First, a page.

Parkland shooting survivor David Hogg remembers only too well the cries of wounded students at his Florida high school on Feb. 14. He is not remaining stuck in that day of tragedy.
The 18-year-old gun safety advocate told students at Nassau Community College on Wednesday that he is pressing forward, looking ahead to the 2020 presidential election when he and other members of a national group that he helped organize will have another chance to support candidates who back their calls for stricter national firearms controls.
“What my goal is for 2020 is to create a youth voting bloc that is even greater” than the huge turnout in the Nov. 6 midterm elections, Hogg told a mostly receptive audience of 300-plus students and others gathered in a college auditorium on the Garden City campus.
“We’ve changed America, and I’m really proud of that,” he said.
Hogg was a senior at Marjory Stoneman Douglas High School in Parkland, Florida, when a lone gunman killed 17 people and injured 17 others with a high-powered assault rifle on Valentine's Day.
Nikolas Cruz, then 19, a former student of the school, was identified by witnesses as the assailant and arrested. Authorities said he had legally purchased the AR-15-style assault weapon used in the attack.
Cruz confessed to the deadly rampage, according to court documents, and has been indicted on multiple counts of premeditated murder and attempted murder. Now 20, he is awaiting trial and remains jailed in Broward County.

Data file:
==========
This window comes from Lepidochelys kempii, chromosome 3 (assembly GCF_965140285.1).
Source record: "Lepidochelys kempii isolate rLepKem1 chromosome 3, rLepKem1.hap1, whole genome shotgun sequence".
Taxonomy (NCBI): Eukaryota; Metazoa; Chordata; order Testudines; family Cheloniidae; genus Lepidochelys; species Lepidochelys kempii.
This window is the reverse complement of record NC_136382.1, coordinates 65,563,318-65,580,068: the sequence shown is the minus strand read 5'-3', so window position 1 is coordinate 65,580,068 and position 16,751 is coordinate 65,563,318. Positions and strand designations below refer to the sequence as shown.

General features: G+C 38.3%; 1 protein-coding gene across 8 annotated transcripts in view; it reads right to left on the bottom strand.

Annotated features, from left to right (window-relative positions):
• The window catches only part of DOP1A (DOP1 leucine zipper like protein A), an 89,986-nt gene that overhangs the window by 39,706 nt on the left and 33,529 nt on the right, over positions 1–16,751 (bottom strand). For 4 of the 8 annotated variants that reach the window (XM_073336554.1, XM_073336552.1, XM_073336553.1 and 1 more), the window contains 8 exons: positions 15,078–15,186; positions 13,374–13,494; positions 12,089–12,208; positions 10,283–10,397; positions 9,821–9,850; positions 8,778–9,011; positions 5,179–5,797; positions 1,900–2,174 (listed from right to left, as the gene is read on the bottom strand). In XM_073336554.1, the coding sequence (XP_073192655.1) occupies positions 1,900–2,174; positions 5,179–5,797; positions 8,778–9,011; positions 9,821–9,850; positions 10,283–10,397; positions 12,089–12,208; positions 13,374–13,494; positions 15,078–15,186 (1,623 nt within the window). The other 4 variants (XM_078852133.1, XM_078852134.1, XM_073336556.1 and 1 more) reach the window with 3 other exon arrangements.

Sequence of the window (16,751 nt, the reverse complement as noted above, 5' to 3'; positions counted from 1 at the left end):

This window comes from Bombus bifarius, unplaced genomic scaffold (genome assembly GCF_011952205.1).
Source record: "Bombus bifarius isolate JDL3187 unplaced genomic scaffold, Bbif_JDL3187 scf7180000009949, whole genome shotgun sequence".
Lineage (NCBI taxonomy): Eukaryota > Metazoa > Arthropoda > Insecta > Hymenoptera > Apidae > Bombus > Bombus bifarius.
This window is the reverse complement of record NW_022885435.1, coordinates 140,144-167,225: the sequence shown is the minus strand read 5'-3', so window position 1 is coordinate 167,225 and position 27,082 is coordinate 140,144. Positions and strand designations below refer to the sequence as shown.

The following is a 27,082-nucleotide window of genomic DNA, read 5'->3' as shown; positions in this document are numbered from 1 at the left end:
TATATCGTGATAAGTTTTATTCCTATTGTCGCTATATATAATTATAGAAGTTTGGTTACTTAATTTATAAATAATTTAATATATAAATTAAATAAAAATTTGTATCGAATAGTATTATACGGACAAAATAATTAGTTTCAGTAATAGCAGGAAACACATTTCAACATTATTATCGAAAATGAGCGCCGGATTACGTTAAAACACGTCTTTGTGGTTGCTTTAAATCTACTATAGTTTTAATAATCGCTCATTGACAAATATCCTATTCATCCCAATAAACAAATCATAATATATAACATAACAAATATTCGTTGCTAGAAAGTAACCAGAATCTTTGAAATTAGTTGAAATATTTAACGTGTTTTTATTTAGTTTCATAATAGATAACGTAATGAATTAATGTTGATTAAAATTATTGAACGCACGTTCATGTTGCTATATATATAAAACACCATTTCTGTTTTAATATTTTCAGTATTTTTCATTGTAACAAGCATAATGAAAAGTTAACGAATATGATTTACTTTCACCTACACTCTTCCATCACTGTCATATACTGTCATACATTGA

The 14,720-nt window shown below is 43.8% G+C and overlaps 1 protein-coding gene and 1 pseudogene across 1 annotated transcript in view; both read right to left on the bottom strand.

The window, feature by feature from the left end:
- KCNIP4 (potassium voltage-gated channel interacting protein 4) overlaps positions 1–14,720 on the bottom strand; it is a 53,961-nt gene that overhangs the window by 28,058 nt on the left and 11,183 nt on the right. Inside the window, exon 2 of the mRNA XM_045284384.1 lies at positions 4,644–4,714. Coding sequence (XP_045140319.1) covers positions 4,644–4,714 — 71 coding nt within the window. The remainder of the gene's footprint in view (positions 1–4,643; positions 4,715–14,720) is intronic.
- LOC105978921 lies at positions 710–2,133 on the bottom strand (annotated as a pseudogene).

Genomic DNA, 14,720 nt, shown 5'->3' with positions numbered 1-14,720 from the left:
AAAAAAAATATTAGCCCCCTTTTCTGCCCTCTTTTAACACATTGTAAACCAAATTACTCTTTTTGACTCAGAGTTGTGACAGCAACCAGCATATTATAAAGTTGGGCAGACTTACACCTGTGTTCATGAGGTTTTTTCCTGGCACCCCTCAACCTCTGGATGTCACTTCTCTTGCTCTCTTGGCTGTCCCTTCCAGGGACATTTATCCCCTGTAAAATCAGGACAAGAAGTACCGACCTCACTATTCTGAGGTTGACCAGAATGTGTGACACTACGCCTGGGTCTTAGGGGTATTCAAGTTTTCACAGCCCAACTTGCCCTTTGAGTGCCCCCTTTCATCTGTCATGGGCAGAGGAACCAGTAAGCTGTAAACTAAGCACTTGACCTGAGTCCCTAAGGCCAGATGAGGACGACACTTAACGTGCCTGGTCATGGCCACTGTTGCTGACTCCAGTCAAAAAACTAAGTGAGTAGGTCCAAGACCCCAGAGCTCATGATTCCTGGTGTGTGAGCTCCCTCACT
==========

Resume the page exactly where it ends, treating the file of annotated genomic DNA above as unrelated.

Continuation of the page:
Immediately after the shooting, Hogg and a core group of Stoneman Douglas students — Cameron Kasky, Alex Wind, Sofie Whitney, Emma Gonzalez and others — spoke out strongly against gun violence, drawing a national spotlight.
In two days, they formed the political action group Never Again MSD to press for tighter laws regulating weapons and began organizing the March for Our Lives, to be centered in Washington, D.C.
The demonstration drew an estimated 800,000 to the nation's capital on March 24, and hundreds of thousands more participated in companion marches in cities, towns and villages across the country.
Since then, Hogg and many of the other Stoneman Douglas students have crisscrossed the United States, meeting with students and families affected by gun violence, including the survivors of the 1999 Columbine High School massacre. They have spoken as well for measures to improve gun safety, such as banning the sale of assault weapons and universal background checks for those who buy weapons.
Hogg himself has taken a year off from further studies to pursue his advocacy work. Wednesday's appearance at NCC — two separate speeches and question-and-answer sessions — drew standing-room-only crowds.
This represented one of the campus' best turnouts ever, according to Phyllis Kurland, an NCC professor and counselor who organizes such events.
"The students know who he is. He's young, he just graduated from high school in June. And look what he accomplished," Kurland said.
Most audience members did appear to relate to Hogg, who wore a hoodie, jeans and sneakers and opened his talk with a casual, "Hi guys."
During the Q-and-A session, a few students challenged the speaker's positions on subjects such as the U.S. Constitution's Second Amendment, which protects the right to bear arms. On that point, Hogg noted that the amendment also calls for a "well-regulated militia."
"I think he made a connection," said Nathaly Lopez, 18, of Bellmore, a first-year student at NCC. "I mean, he's our age."